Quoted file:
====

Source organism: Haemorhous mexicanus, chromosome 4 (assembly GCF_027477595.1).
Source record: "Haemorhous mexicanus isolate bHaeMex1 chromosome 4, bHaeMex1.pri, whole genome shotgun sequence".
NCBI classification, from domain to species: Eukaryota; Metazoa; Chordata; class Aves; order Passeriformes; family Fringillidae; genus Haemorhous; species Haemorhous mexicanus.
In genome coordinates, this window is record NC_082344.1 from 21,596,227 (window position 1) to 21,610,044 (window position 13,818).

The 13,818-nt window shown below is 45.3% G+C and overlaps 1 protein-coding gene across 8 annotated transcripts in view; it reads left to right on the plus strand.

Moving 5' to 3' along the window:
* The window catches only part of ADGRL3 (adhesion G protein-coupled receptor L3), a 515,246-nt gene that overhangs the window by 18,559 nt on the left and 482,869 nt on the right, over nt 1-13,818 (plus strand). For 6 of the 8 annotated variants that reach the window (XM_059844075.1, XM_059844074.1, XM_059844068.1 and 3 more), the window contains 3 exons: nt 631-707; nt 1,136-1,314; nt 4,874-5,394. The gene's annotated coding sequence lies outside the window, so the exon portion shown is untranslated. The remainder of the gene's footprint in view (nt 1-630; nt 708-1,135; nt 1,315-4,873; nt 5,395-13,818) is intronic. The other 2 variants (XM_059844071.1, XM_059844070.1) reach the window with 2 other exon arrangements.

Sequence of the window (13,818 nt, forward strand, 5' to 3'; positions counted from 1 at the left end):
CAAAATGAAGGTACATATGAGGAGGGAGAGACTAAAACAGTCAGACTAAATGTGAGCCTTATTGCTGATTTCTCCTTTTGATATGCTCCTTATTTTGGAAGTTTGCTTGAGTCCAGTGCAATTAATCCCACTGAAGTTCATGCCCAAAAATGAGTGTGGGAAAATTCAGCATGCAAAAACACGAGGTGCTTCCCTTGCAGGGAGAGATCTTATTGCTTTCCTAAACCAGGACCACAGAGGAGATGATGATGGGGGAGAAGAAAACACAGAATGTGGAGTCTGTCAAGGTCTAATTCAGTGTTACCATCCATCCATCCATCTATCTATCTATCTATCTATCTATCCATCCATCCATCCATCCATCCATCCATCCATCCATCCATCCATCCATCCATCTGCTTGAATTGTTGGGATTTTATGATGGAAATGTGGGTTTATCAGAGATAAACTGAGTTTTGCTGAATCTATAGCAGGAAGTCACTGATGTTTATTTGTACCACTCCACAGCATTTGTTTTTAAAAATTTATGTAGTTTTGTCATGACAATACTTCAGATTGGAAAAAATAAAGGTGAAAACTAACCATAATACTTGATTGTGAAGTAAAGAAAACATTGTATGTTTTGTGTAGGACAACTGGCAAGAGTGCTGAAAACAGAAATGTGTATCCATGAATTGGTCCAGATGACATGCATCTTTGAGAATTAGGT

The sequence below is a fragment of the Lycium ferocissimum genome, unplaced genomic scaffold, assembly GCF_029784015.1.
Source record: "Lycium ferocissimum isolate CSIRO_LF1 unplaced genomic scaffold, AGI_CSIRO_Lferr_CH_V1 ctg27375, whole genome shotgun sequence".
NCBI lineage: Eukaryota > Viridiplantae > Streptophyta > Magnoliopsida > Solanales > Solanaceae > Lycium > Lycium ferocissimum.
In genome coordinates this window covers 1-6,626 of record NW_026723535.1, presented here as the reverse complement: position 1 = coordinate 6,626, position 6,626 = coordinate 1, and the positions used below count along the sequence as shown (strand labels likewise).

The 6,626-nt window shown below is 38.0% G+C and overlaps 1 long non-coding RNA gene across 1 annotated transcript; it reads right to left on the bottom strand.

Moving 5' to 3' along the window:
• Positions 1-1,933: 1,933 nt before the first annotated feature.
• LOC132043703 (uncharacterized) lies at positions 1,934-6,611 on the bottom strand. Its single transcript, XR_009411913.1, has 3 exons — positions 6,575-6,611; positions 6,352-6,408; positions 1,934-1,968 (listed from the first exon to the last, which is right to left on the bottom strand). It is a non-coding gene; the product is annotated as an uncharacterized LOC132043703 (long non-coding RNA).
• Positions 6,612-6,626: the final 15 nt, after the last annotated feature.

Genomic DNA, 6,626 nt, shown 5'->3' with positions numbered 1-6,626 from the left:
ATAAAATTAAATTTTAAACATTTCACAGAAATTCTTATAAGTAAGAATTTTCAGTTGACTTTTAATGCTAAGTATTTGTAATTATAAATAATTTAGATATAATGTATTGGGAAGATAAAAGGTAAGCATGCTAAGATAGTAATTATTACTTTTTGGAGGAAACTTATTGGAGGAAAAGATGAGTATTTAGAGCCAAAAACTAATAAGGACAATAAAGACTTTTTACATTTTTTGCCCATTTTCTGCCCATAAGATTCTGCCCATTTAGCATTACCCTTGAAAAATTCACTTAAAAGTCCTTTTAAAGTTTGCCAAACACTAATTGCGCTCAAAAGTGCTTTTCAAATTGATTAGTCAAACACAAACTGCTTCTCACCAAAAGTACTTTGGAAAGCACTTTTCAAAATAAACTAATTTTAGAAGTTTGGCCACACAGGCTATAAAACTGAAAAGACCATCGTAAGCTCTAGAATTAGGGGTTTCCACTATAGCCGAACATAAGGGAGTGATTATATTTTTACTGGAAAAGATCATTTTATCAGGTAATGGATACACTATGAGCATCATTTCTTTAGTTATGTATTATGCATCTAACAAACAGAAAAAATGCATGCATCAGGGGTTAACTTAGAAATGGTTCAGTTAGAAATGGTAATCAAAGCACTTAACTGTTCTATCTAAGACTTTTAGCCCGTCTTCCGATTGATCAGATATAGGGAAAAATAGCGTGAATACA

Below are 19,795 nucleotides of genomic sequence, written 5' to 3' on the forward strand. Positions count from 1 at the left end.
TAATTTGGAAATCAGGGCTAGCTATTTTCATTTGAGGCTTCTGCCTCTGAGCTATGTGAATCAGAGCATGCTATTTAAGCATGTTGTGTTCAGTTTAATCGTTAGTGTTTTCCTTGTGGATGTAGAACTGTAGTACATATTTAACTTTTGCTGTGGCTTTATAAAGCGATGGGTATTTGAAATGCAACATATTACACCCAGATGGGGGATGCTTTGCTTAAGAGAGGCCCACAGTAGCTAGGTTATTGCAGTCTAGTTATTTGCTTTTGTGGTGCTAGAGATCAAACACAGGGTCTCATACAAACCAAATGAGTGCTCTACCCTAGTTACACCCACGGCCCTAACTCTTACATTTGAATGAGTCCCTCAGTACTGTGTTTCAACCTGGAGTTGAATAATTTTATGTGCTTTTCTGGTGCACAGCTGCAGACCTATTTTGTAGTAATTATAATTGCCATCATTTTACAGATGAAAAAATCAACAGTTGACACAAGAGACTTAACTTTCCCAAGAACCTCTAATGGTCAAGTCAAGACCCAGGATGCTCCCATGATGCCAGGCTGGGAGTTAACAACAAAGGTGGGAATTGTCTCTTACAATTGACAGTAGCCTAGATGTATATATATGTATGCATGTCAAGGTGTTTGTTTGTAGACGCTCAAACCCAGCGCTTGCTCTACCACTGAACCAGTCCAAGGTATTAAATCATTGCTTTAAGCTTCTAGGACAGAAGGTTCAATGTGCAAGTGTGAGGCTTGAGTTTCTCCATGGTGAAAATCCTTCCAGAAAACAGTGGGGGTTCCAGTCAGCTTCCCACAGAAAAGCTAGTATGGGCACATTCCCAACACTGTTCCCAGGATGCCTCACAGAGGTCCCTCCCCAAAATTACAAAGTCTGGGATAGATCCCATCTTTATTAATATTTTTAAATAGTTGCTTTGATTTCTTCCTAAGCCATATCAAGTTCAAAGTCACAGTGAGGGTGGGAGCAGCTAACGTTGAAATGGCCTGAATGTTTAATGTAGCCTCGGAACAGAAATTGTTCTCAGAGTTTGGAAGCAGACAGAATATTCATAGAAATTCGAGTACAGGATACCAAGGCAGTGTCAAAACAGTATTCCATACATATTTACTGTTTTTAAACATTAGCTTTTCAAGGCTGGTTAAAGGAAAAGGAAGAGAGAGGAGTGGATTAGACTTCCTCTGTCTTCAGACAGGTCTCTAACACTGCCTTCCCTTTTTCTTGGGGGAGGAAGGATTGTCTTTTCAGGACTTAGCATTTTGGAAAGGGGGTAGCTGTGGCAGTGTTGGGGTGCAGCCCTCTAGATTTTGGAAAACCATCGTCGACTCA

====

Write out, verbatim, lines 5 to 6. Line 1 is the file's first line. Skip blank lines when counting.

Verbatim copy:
The 13,818-nt window shown below is 45.3% G+C and overlaps 1 protein-coding gene across 8 annotated transcripts in view; it reads left to right on the plus strand.

Moving 5' to 3' along the window: